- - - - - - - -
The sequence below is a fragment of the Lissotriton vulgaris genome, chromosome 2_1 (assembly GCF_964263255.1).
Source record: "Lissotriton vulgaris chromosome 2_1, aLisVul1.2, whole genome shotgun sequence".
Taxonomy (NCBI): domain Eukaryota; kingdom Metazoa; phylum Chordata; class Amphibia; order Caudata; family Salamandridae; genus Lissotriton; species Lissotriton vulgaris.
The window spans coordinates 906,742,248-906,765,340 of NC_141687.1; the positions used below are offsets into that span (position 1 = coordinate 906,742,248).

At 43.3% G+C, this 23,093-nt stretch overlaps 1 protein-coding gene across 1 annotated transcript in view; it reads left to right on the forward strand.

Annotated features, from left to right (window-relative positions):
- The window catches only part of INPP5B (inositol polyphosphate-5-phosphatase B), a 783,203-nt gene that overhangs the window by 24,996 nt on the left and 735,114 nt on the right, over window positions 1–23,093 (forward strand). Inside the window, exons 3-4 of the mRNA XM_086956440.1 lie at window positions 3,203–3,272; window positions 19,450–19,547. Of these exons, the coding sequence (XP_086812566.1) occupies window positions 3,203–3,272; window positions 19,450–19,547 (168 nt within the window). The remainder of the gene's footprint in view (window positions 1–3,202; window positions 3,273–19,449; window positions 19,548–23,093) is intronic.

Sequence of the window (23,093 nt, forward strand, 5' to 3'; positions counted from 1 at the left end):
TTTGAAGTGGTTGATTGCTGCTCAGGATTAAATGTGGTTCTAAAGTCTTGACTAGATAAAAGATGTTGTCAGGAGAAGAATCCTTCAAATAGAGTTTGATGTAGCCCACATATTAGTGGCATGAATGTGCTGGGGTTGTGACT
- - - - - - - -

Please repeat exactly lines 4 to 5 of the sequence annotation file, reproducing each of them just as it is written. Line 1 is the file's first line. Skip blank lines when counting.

The window spans coordinates 906,742,248-906,765,340 of NC_141687.1; the positions used below are offsets into that span (position 1 = coordinate 906,742,248).

At 43.3% G+C, this 23,093-nt stretch overlaps 1 protein-coding gene across 1 annotated transcript in view; it reads left to right on the forward strand.